I had almost forgotten that this is Mother's Day until my brother reminded me by telling us that he's cooking supper on Sunday (which I dread because I'm better on the barbecue than he is). As usual I was planning on doing a Mother's Day tribute, but with my recent decision to do videos on the weekend I thought I'd do it a little differently this time around – instead of photos, post videos. But videos of what? What would be my inspiration?
Fortunately succour was at hand. My friend Valerie has three kids, one of whom is getting married this month. Val, whose birthday is on May 9th – Mother's Day this year – is slightly freaking. Actually she posted on her Facebook page, "The word MOTHER IN-LAW is starting to freak me out!!!!!!!!!!!!!!!!!!!!!!!!!!!!!!!!!!!!!" And there it was – inspiration. The supposedly dark side of mothering...The Mother-In-Law.
Mothers-in-law have, on the whole, a negative reputation. For the most part this is courtesy of stand-up comics who usually make their mothers-in law the butt of their jokes. Mothers-in-law in these jokes are inevitably antagonistic to their sons-in law (usually – in more recent shows like Everybody Loves Raymond it's the wife who is targeted by the mother-in-law venom) for not being good enough for their little baby. Mothers-in-law are inevitably seen as interfering with the lives of the next generation on the grounds that "mother knows best."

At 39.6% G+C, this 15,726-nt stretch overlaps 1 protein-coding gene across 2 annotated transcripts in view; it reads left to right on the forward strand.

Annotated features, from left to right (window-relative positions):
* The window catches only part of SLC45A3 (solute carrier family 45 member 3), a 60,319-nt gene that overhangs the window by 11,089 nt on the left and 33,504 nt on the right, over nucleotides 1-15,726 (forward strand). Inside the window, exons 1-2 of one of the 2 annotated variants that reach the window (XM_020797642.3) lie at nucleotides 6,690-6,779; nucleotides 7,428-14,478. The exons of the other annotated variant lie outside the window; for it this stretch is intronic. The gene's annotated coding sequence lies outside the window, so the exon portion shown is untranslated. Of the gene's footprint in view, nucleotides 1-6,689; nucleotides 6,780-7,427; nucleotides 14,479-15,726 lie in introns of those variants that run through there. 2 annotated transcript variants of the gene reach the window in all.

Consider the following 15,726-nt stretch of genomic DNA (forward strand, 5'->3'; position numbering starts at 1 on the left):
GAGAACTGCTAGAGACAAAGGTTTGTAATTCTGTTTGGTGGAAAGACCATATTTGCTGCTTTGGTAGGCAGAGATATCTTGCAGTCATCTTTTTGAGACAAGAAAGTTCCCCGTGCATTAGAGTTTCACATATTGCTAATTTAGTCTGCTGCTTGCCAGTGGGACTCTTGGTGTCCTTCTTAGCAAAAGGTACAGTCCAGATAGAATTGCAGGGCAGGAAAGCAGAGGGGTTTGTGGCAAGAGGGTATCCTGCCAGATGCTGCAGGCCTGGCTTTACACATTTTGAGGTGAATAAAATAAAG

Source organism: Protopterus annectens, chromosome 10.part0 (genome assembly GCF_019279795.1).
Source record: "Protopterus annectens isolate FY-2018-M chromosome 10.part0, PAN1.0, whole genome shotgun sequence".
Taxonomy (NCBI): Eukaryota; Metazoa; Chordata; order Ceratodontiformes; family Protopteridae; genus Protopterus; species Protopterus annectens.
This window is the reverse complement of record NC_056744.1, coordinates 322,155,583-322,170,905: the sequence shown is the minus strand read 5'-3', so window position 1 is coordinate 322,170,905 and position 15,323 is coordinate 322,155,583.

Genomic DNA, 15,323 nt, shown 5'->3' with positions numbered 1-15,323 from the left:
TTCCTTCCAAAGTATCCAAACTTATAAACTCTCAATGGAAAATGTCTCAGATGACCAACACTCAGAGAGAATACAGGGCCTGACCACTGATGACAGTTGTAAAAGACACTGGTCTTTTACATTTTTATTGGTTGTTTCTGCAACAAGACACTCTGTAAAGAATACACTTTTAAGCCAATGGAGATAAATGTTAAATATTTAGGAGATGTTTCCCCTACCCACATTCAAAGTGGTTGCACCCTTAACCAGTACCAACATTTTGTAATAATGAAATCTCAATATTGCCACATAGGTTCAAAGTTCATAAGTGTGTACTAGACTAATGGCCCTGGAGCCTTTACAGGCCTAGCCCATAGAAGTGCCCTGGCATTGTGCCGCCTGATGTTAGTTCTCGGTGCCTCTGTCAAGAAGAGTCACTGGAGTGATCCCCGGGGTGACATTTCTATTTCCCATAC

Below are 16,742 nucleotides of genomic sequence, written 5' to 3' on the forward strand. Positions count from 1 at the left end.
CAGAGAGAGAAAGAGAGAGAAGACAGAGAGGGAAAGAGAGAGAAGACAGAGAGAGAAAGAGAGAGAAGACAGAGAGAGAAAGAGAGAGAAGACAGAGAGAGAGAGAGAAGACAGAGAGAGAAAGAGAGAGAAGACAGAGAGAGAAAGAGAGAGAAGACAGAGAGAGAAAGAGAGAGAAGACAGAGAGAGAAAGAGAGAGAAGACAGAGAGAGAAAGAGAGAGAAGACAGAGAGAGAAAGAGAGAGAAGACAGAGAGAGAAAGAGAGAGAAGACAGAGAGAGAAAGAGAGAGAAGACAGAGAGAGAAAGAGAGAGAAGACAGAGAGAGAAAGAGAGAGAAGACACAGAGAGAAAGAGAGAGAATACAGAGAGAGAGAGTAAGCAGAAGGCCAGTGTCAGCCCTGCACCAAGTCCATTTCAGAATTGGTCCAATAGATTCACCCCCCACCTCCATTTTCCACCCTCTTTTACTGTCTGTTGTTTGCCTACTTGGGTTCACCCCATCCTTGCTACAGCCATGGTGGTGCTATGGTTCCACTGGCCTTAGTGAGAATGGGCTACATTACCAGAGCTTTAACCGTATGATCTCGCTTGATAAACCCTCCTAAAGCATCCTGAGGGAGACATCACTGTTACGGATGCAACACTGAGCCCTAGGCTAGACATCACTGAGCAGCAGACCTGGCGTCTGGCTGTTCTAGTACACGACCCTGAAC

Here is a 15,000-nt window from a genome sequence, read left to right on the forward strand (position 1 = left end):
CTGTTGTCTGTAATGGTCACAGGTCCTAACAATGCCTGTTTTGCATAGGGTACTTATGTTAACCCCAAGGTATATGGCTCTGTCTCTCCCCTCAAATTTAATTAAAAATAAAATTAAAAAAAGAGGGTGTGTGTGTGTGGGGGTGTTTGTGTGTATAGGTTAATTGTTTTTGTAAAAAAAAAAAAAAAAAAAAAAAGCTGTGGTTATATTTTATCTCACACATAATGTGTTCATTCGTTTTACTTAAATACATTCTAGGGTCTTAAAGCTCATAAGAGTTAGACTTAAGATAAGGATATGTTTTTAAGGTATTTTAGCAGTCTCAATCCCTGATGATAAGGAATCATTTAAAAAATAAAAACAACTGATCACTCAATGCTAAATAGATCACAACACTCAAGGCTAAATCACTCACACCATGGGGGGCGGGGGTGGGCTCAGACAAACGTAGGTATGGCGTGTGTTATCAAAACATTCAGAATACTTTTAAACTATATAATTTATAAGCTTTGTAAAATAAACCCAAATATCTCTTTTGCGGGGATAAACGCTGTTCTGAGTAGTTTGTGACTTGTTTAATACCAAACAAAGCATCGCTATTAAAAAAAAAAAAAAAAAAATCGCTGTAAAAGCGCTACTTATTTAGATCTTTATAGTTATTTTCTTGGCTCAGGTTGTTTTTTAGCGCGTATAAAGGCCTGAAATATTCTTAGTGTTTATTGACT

Our first example comes from this school of mothers-in-law. It's probably inevitable that Ralph Kramden would have an antagonistic relationship with his mother-in-law. Played her by Ethel Owen, Mrs. Gibson doesn't give Ralph any respect at all, not about his weight, his lack of money or his status as the head of the household. This clip, from Mrs. Gibson's second appearance in a Honeymooners piece (her first was in a story that was done on the original Jackie Gleason Show called "The Great Jewel Robbery") contains the great moment when Ralph comes into the apartment and just stares at her with undisguised antagonism. Later in this episode, in a clip that I'm not embedding, we see her entire attitude change when she thinks that Ralph has struck it rich. She not only become respectful she's downright fawning, to the point of telling her daughter to "be quiet" when Alice tries to reign in Ralph's spending. Mrs. Gibson (she's never given a first name) was played by Ethel Owen in five episodes of the original Jackie Gleason Show and The Honeymooners. Years later the character appeared in a colour Honeymooners segment of the 1960s Jackie Gleason Show. In this episode she was played by Pert Kelton in one of her final acting roles. Kelton had originally played Alice Kramden in the first seasons of the Jackie Gleason Show, when the show was seen on the Dumont network.